A new study found that self-explanation is a great learning technique. Researchers say that using this method, learners can “generate inferences about causal connections and conceptual relationships that enhance understanding”.

Researchers led by Kiran Bisra from the Simon Fraser University carried out a meta-analysis of 64 prior studies involving nearly 6,000 participants. The studies compared various forms of self-explanation with other study techniques such as taking notes or summarising.

They found that self-explanation was more effective than instructor explanation (where the explanation is given by a teacher based on learning materials). Of course, instructor explanation was also better than no explanation at all.

The researchers also checked to see whether the benefits of self-explanation are owed to simply spending more time (or effort) studying this way — but conclude that this is not the case. However, controlling for this type of external influence remains challenging and it’s difficult to rule out any role that it might have.

Across different studies, there were 20 variables to consider, including type of learning task (e.g., solving problems, studying worked problems, and studying text), subject area, level of education, type of inducement, and treatment duration. Researchers also note a limitation associated with a reliance on instructor-scripted prompts, recommending that future studies use computer-generation of self-explanation prompts instead.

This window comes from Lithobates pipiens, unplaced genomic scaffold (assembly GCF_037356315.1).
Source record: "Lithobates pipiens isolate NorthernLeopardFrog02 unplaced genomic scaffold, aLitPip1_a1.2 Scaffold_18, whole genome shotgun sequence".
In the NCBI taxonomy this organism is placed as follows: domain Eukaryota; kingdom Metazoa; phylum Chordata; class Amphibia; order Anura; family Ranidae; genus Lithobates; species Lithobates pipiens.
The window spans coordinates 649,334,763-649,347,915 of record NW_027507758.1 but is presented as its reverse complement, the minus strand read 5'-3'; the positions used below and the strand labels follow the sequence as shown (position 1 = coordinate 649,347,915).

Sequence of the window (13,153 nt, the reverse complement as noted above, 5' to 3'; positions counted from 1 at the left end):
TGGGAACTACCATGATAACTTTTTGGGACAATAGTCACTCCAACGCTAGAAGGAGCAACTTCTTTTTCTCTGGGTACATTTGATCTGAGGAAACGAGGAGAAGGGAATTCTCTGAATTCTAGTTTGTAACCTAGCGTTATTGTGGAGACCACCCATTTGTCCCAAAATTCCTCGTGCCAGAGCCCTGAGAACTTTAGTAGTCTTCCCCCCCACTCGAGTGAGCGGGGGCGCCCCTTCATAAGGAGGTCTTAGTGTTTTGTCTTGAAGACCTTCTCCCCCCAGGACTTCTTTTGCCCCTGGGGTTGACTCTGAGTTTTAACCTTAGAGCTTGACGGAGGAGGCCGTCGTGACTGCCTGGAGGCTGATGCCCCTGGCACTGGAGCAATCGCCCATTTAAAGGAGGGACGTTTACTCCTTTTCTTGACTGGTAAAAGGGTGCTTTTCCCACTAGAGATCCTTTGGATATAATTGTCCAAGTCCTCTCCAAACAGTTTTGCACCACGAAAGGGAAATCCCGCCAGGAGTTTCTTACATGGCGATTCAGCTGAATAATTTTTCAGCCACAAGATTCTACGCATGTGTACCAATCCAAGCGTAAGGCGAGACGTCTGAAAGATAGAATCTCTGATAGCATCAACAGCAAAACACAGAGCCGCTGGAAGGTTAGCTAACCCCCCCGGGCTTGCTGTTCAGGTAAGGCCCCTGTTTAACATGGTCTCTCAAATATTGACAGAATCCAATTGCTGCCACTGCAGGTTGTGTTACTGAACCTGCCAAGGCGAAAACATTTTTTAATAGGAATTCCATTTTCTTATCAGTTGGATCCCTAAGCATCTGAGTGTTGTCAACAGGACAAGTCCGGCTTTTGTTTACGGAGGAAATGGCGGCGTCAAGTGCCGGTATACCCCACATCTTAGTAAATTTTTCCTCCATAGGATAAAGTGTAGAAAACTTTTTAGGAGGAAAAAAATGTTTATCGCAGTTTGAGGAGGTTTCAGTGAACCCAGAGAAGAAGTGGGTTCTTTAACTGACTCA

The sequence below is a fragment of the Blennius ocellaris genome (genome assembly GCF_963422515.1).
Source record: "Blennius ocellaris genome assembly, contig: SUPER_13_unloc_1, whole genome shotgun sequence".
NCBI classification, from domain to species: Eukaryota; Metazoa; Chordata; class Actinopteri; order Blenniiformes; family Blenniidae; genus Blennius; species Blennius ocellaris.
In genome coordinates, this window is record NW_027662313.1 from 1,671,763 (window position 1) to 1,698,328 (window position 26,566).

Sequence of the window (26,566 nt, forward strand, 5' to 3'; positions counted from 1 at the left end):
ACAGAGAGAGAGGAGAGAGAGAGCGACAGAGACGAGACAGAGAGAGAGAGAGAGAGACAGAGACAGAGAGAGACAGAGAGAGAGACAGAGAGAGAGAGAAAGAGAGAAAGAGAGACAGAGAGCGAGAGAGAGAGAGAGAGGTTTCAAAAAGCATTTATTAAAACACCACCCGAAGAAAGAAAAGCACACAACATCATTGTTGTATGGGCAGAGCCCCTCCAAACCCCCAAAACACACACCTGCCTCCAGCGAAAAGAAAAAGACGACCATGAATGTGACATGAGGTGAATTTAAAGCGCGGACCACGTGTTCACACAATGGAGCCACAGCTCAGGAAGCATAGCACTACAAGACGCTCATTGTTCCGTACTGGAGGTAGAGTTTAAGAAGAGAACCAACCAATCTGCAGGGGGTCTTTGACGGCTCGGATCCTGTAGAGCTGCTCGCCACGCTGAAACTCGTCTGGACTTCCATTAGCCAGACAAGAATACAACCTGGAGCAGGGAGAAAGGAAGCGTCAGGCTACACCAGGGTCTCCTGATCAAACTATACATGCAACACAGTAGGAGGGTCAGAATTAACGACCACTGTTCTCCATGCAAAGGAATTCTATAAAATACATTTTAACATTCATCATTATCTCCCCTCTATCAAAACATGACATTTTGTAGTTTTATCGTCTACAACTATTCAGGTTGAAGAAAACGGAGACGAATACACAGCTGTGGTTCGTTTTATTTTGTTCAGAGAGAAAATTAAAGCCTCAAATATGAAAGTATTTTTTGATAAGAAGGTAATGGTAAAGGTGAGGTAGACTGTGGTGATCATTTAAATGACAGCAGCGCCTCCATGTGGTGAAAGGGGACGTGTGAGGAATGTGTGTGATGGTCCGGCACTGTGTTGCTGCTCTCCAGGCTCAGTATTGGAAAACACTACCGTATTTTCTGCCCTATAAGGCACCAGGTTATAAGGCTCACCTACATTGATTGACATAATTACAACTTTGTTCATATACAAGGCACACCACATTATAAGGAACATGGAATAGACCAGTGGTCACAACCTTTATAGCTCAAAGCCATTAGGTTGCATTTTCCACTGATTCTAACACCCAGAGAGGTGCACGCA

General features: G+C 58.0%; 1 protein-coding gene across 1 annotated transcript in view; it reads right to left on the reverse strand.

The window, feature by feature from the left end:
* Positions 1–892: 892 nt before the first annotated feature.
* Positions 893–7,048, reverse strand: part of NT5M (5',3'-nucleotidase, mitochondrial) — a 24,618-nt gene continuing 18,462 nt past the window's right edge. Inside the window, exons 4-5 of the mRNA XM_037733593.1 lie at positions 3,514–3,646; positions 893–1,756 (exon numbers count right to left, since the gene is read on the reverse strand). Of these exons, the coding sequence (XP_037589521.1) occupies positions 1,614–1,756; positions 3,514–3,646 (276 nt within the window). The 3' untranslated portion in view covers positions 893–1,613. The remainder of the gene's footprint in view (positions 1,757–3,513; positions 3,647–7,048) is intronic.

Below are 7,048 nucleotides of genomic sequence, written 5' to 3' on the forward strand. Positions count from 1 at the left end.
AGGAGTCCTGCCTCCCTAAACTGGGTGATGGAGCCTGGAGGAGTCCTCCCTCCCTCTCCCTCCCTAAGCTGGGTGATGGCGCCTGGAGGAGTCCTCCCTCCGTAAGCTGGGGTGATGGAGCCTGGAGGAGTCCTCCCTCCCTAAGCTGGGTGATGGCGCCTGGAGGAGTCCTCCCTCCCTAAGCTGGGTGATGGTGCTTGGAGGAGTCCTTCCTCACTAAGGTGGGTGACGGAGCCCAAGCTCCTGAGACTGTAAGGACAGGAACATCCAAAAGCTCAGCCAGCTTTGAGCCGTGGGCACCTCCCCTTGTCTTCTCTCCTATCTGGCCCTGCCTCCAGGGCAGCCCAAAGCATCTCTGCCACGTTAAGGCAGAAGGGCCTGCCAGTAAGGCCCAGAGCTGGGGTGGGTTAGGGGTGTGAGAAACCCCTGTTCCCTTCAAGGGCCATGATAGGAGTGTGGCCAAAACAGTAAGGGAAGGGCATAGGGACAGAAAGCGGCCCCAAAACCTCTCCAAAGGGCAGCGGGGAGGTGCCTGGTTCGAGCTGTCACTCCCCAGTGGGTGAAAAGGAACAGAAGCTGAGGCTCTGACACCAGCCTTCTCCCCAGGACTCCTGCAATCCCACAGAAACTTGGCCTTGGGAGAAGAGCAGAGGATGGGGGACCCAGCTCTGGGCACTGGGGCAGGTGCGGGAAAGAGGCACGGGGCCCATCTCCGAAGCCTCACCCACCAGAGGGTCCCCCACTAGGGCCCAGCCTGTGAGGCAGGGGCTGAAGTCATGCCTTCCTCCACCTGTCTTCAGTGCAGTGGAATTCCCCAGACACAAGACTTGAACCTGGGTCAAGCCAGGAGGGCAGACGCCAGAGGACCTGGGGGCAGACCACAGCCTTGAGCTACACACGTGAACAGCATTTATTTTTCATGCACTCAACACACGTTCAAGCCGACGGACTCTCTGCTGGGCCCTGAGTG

However, even considering all these limitations, results were quite robust — though not entirely straightforward.

For instance, the ideal ratio between taught guidance and self-explanation may be influenced by the learner’s own proficiency skill — the more skilled students are at a particular topic, the better they are at self-explaining. Meanwhile, in an area that’s relatively unknown to them, they are much more reliant on external explanations.

Still, Bisra and her colleagues say that their study proves the benefits of self-explanation in most contexts. They add that a “major implication” of their findings was that “…beneficial effects of inducing self-explanation seem to be available for most subject areas studied in school, and for both conceptual (declarative) and procedural knowledge.”

Types of knowledge

Conceptual and procedural knowledge cannot always be separated. The first one indicates an understanding of abstract or generic ideas, whereas the latter is essentially a series of steps, or actions, done to accomplish a goal. In a sense, conceptual knowledge is knowing what to do, and procedural knowledge is knowing how to do it, step by step.

This isn’t the first time this idea emerged. Previous research had established that effective learners are more likely to self-explain challenging concepts, but no correlation had been established. Overall, results are intriguing (and potentially useful) for both students and teachers alike.

The study has been published in Educational Psychology Review.

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